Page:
We might be enjoying an unusually hot summer for the UK, but thank your lucky stars we have sophisticated drainage systems!
Spare a thought for our ancestors, who had to live through The Great Stink in the summer of 1858, in London.
Facts about The Great Stink of 1858
- The Great Stink had become unbearable by the summer of 1858, when temperatures soared in a scorching heatwave
- Water levels in the River Thames dropped, exposing untreated human, animal and industrial waste, left to ferment in the sun
- The introduction of flushing toilets – widely promoted to the masses at the Great Exhibition in 1851 – had impacted the problem, forcing more sewage into The Thames
- In 1855, scientist Michael Faraday noted that when he dropped pieces of white card into the Thames, “before they had sunk an inch below the surface they were indistinguishable from view”. He described the River Thames as “an opaque pale brown fluid”
- Approximately 40,000 people died in London, from cholera, between 1831 and 1866, and the Victorians believed that diseases such as cholera were transmitted through the air
- The stench of the river in the summer of 1858 was so bad, that MPs had the curtains of the Commons soaked in chloride of lime in an attempt to hide the terrible smell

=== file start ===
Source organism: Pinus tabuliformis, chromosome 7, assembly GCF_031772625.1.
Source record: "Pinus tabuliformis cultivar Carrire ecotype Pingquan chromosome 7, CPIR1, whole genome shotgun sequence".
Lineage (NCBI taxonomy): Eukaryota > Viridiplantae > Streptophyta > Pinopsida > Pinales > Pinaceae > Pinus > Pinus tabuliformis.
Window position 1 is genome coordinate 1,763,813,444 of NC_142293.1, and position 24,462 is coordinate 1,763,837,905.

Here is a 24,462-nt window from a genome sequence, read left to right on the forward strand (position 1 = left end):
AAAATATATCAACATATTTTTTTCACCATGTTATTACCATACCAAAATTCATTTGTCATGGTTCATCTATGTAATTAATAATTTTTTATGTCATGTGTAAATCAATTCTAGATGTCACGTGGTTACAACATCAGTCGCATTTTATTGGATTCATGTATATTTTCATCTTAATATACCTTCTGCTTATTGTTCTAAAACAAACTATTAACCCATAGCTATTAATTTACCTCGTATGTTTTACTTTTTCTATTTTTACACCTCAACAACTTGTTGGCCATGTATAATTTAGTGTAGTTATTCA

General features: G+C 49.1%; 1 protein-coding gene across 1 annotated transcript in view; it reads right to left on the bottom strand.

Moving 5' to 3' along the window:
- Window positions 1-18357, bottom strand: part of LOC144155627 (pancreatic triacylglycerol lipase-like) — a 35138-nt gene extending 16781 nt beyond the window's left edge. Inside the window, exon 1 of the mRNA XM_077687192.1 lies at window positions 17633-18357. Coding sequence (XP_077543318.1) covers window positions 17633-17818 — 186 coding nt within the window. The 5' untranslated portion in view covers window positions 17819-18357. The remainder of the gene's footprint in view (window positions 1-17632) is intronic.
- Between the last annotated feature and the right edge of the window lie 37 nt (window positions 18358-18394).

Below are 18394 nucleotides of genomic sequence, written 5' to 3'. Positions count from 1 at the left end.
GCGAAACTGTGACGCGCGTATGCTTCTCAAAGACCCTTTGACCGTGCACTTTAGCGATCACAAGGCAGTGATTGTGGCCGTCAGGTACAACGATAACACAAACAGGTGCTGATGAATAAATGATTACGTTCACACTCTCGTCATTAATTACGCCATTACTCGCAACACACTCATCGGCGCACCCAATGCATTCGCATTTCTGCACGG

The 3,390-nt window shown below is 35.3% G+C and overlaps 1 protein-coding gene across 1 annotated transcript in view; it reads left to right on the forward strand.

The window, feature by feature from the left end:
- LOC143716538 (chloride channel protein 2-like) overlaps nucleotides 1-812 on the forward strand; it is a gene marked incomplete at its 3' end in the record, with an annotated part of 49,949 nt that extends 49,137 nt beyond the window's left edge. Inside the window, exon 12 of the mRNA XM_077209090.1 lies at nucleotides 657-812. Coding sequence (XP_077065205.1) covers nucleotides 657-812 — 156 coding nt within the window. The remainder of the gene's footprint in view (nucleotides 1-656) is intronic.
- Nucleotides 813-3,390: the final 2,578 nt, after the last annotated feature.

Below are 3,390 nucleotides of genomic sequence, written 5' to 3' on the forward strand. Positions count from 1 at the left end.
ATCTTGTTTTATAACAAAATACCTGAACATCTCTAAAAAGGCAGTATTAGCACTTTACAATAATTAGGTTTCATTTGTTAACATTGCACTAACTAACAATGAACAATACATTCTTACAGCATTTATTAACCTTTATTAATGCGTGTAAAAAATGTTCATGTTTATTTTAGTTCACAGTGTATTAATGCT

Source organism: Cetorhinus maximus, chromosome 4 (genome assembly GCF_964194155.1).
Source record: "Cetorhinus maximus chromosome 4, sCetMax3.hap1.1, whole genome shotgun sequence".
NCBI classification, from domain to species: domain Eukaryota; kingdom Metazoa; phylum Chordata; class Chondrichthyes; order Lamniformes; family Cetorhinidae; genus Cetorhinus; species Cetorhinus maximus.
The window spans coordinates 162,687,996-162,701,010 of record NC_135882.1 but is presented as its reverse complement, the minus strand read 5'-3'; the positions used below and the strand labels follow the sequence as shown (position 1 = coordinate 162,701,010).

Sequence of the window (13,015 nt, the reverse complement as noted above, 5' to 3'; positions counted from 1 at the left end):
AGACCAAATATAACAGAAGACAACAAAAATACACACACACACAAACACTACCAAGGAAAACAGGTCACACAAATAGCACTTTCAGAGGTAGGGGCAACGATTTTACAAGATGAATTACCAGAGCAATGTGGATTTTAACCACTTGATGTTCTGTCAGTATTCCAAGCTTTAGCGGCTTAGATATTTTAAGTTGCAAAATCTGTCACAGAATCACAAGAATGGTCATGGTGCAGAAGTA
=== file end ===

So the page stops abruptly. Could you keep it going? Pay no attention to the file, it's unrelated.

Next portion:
- Benjamin Disraeli, the Tory leader in the Commons and Chancellor of the Exchequer, quickly introduced legislation “for the purification of the Thames and the main drainage of the metropolis”. This was the Public Health Act of 1848
- The recently formed Metropolitan Commission of Sewers, and their chief engineer, Joseph Bazalgette, got straight to work, and by 1874 the system was fully operational
- Bazalgette constructed a large intercepting network of sewers to collect flows from the existing river outfalls, and move the waste to East London. It could be stored here in lagoons, then released into the river on the ebb tide flow to the sea
- The system consisted of 82 miles of main sewers, 1100 miles of street sewers, four pumping stations, two treatment works, and three embankments!
- Overall, it took 318 million bricks and 880,000 cubic yards of concrete to construct